Chapter21 - 1. Eq. 21-1 gives Coulomb's Law, F = k k | q1 |...

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1. Eq. 21-1 gives Coulomb’s Law, Fk qq r = 12 2 , which we solve for the distance: () ( ) ( ) 92 2 6 6 8.99 10 N m C 26.0 10 C 47.0 10 C || 1.39m. 5.70N kq q r F −− ×⋅ × × == =
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2. (a) With a understood to mean the magnitude of acceleration, Newton’s second and third laws lead to ma m 22 11 2 7 7 63 10 70 90 49 10 =⇒ = × .. . . kg m s ms kg. 2 2 ch c h (b) The magnitude of the (only) force on particle 1 is () 2 12 92 2 8.99 10 N m C . (0.0032 m) qq q Fm a k r == = × Inserting the values for m 1 and a 1 (see part (a)) we obtain | q | = 7.1 × 10 –11 C.
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3. The magnitude of the mutual force of attraction at r = 0.120 m is () ( )( ) 66 12 92 2 22 3.00 10 C 1.50 10 C 8.99 10 N m C 2.81N. (0.120 m) qq Fk r −− ×× == × =
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4. The fact that the spheres are identical allows us to conclude that when two spheres are in contact, they share equal charge. Therefore, when a charged sphere ( q ) touches an uncharged one, they will (fairly quickly) each attain half that charge ( q /2). We start with spheres 1 and 2 each having charge q and experiencing a mutual repulsive force 22 / Fk qr = . When the neutral sphere 3 touches sphere 1, sphere 1’s charge decreases to q /2. Then sphere 3 (now carrying charge q /2) is brought into contact with sphere 2, a total amount of q /2 + q becomes shared equally between them. Therefore, the charge of sphere 3 is 3 q /4 in the final situation. The repulsive force between spheres 1 and 2 is finally 2 ( / 2)(3 / 4) 3 3 ' 3 0.375. 88 8 qq q F k F rr F == = = =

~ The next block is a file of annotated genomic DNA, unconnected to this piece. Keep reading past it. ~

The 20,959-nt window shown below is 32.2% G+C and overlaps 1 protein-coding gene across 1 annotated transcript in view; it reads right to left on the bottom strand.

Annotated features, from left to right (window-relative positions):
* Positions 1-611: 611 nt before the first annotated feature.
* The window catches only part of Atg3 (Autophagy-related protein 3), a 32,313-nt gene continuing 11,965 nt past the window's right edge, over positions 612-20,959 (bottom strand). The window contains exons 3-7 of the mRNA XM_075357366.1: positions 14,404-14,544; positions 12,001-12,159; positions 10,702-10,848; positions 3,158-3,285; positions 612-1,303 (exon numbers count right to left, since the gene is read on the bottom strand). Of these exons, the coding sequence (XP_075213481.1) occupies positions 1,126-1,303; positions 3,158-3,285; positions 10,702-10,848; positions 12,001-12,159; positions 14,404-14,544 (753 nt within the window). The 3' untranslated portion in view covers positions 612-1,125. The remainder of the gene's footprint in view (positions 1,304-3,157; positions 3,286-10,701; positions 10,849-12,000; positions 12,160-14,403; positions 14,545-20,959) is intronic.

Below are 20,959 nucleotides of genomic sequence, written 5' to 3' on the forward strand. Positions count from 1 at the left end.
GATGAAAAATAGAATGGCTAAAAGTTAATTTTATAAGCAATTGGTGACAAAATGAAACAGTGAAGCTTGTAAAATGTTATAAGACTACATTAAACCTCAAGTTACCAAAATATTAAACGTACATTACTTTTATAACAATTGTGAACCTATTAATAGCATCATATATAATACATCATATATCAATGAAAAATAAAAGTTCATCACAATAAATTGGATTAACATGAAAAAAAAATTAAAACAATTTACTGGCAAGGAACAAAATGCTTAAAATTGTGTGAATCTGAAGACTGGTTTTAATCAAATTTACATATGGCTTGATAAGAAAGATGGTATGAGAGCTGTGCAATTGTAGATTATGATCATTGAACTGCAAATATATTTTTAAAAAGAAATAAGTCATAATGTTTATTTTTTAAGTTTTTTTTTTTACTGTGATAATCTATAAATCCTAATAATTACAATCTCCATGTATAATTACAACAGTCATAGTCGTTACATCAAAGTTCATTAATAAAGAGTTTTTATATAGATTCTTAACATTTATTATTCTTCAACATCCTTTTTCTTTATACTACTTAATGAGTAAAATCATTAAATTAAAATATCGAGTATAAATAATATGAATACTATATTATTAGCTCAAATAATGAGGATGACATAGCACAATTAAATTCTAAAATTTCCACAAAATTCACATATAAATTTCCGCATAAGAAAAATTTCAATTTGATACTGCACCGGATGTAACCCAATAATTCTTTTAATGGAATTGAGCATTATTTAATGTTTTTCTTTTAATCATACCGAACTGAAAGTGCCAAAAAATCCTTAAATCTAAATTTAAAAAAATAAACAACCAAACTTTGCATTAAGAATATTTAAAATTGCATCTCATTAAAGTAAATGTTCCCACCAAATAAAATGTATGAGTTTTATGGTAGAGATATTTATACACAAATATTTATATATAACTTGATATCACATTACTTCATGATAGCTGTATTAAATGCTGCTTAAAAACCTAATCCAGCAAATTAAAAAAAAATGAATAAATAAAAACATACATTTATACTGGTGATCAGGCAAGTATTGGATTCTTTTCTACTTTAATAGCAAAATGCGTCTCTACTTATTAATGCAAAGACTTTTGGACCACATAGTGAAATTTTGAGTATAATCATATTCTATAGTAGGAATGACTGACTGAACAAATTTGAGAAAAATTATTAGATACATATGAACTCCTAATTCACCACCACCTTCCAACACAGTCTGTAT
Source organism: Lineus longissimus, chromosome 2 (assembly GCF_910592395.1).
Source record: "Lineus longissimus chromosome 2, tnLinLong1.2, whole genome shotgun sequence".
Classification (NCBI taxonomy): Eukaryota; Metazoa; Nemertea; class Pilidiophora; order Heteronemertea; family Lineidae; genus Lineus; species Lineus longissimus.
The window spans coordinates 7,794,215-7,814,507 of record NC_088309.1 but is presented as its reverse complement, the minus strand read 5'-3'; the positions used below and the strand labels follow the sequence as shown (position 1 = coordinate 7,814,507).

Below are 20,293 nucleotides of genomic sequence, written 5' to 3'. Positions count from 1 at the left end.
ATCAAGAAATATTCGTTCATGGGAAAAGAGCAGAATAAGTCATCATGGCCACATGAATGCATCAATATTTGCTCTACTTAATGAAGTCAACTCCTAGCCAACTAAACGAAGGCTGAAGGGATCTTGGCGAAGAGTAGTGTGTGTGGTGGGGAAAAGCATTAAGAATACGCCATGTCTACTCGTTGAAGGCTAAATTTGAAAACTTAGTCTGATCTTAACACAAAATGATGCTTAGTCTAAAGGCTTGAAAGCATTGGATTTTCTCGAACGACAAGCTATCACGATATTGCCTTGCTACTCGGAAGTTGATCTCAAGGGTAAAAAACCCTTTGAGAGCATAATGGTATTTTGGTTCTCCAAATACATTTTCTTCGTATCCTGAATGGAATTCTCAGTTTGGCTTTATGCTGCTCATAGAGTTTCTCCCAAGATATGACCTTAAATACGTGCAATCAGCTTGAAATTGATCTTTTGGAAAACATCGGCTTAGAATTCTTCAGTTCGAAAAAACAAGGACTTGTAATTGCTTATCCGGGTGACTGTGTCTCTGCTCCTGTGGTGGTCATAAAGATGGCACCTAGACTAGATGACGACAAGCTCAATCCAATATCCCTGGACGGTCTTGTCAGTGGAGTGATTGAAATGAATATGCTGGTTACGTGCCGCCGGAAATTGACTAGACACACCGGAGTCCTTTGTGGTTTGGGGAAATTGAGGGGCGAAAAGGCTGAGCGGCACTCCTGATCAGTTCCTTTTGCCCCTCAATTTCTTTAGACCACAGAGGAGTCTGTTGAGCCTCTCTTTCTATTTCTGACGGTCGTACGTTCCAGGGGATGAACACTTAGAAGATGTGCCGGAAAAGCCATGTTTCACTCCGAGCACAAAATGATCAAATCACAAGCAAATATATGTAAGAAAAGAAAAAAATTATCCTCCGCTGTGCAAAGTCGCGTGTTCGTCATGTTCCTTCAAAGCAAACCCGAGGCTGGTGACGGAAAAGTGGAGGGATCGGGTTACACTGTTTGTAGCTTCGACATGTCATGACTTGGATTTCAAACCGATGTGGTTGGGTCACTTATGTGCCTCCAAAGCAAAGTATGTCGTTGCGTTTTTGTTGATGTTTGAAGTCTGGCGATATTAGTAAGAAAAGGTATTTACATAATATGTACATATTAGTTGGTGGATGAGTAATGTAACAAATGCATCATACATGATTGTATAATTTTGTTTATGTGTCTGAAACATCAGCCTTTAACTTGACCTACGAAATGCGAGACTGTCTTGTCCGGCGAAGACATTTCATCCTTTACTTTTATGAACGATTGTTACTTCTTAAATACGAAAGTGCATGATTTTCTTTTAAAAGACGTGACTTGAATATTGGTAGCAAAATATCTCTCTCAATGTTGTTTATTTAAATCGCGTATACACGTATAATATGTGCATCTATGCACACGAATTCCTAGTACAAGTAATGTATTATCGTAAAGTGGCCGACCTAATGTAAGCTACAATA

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F qQ q r = 1 4 0 2 π ε bg where r is the distance between the charges. We want the value of q that maximizes the function f ( q ) = q ( Q q ). Setting the derivative / dF dq equal to zero leads to Q – 2 q = 0, or q = Q /2. Thus, q / Q = 0.500. 5. The magnitude of the force of either of the charges on the other is given by
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6. The unit Ampere is discussed in §21-4. Using i for current, the charge transferred is () ( ) 46 2.5 10 A 20 10 s 0.50 C. qi t == × × =
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7. We assume the spheres are far apart. Then the charge distribution on each of them is spherically symmetric and Coulomb’s law can be used. Let q 1 and q 2 be the original charges. We choose the coordinate system so the force on q 2 is positive if it is repelled by q 1 . Then, the force on q 2 is F qq r k r a =− 1 4 0 12 2 2 π ε where r = 0.500 m. The negative sign indicates that the spheres attract each other. After the wire is connected, the spheres, being identical, acquire the same charge. Since charge is conserved, the total charge is the same as it was originally. This means the charge on each sphere is ( q 1 + q 2 )/2. The force is now one of repulsion and is given by F r k r b == + ++ 1 44 0 22 2 2 2 π di bg . We solve the two force equations simultaneously for q 1 and q 2 . The first gives the product rF k a 2 2 9 12 0500 0108 899 10 300 10 ×⋅ × .. . ., mN Nm C C 2 and the second gives the sum qq r F k b 6 2 2 0500 0 0360 200 10 += = . . . m N 8.99 10 N m C C 92 2 where we have taken the positive root (which amounts to assuming q 1 + q 2 0). Thus, the product result provides the relation ( ) 12 2 2 1 3.00 10 C q q −× = which we substitute into the sum result, producing q q 1 12 1 6 × .
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Chapter21 - 1. Eq. 21-1 gives Coulomb's Law, F = k k | q1 |...

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